Our Natural Resources

The Gateway to Natural Resource Management

Created to serve as stewards of our natural resources, the Mecosta and Osceola-Lake Conservation Districts provide site-specific, technical assistance and information to landowners/users in all aspects of resource management.
A board of elected directors develops policy and directs the programs within the district. The Mecosta and Osceola-Lake Conservation Districts are a local entity of state government. They operate under the Soil Conservation District Law, Act 463, P.A. 1998. We are able to receive charitable contributions with our 170(C) 1 Status (always check with your tax advisor).

All Conservation District programs and services are offered on a nondiscriminatory basis without regard to race, color, national origin, religion, sex, age, marital status, or disability.

Managing our Natural Resources

If you hunt, fish, boat, hike, garden, farm, or do anything else involving natural resources, then you benefit from Michigan’s 78 Conservation Districts working to put conservation on the land!
Michigan’s Conservation Districts are unique local units of State Government that utilize state, federal, and private sector resources to solve today’s conservation problems. Created to serve as stewards of natural resources, Michigan’s Conservation Districts take an ecosystem approach to conservation.

In recent years, land patterns have changed dramatically. The land is continuously being divided, creating new landowners who have little or no knowledge of land and resource management. Pressures on natural resources have continued to mount with erosion problems due to developing sensitive areas without proper conservation measures in place and other non-point source pollution occurring due to the actions of the many new landowners in rural and suburban areas. Conservation Districts have evolved to serve this new and expanding clientele, in addition to serving their agricultural customers.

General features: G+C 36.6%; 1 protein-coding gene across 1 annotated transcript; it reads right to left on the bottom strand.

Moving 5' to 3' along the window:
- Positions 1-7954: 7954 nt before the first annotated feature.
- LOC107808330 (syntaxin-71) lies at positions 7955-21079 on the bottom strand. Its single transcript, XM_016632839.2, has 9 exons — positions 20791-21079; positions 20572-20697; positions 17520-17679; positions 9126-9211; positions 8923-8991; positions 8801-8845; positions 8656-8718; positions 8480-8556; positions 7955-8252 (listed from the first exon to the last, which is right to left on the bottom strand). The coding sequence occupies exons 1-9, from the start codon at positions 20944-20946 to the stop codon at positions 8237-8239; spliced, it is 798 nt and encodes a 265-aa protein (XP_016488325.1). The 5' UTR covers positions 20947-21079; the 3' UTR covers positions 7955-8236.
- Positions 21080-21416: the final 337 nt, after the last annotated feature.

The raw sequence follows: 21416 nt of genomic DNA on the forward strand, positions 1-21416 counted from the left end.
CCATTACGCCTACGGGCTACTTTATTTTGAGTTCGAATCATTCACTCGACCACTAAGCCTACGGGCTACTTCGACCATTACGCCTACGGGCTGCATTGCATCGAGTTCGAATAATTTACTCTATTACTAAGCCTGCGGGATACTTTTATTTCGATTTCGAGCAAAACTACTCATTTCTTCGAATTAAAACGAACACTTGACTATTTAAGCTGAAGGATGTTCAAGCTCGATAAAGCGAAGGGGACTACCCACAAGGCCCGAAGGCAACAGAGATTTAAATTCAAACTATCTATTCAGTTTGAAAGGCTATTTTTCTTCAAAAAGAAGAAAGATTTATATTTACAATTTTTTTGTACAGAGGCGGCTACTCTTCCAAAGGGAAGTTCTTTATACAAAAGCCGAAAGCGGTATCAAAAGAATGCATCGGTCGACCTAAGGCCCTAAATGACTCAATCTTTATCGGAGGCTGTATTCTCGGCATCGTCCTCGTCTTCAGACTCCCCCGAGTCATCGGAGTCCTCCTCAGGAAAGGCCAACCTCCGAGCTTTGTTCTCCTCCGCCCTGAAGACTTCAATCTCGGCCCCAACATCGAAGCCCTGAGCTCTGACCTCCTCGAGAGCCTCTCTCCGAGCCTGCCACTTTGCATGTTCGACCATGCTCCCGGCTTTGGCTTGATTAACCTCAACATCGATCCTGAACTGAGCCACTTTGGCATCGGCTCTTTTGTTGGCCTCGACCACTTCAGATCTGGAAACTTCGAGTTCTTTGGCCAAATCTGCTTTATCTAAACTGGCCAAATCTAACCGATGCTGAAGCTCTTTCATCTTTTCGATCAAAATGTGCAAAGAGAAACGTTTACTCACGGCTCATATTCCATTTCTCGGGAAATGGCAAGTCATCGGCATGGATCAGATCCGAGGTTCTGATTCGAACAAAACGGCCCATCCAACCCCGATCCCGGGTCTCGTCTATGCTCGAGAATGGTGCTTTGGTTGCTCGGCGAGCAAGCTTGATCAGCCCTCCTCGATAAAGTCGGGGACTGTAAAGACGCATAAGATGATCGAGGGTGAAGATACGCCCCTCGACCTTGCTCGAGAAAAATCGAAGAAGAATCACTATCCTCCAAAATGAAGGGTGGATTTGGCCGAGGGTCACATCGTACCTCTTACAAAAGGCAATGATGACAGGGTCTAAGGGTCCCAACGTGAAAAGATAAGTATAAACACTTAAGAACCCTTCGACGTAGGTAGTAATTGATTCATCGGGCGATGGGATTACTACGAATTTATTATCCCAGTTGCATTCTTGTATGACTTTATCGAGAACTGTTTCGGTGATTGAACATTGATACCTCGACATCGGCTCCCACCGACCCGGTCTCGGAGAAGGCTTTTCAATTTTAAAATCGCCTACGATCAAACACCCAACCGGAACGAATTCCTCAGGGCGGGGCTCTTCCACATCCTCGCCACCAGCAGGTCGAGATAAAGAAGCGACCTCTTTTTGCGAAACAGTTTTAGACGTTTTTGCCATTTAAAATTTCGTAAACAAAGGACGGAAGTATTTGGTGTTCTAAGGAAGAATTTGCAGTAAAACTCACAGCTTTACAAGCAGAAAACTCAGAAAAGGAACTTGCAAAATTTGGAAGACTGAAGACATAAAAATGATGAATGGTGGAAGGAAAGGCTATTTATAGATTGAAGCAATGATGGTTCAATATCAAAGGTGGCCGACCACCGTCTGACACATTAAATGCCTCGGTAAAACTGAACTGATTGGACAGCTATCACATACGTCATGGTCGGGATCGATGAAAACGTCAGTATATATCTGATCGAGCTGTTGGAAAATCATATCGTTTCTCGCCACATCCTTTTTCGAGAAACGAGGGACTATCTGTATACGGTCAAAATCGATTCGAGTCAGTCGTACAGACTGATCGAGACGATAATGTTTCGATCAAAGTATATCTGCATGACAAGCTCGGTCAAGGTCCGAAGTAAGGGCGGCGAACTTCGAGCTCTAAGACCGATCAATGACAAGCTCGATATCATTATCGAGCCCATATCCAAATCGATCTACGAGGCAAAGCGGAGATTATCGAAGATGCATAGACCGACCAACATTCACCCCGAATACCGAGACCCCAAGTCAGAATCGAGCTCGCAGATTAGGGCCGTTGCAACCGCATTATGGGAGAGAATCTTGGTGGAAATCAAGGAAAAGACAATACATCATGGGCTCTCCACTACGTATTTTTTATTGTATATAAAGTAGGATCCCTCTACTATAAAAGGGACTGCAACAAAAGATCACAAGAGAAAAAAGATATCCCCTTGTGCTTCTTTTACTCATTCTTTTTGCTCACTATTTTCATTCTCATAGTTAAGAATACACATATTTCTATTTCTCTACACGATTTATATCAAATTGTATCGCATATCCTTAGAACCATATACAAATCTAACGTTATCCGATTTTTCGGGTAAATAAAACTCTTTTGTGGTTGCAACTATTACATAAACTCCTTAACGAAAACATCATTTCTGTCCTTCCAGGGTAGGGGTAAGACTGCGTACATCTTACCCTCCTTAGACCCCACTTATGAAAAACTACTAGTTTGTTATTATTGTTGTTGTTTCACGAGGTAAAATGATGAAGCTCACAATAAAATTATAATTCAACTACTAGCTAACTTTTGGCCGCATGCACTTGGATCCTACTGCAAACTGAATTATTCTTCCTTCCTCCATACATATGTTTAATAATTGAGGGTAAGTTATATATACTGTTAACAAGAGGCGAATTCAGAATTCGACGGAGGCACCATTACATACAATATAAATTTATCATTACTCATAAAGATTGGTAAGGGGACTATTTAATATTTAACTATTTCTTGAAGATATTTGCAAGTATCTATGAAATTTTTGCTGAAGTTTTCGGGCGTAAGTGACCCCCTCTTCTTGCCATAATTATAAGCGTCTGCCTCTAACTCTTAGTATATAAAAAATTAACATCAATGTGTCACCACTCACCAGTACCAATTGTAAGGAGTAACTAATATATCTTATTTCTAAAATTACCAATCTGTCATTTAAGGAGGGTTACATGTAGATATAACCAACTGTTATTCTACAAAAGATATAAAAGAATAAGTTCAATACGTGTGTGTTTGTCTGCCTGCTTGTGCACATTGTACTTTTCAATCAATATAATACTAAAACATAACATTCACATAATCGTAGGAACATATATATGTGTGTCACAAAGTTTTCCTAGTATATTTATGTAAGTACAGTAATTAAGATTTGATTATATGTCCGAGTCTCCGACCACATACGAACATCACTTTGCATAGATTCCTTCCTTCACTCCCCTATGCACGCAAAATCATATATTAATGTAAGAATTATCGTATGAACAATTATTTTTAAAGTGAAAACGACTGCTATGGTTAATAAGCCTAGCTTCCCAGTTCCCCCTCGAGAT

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Conservation Districts are referred to as “gateways” in their local communities. They provide linkages between land managers and a host of conservation service providers that include state, federal, and local governments; conservation organizations; and internet resources. Conservation Districts continuously scan the needs of their local communities, work in partnership with others involved in conservation to set local priorities, and develop action plans to solve natural resource problems. The delivery of these efforts by Conservation Districts allows citizens to manage their private lands for a cleaner, healthier Michigan. It allows the public a point of access in their communities when questions arise on how to manage natural resources.
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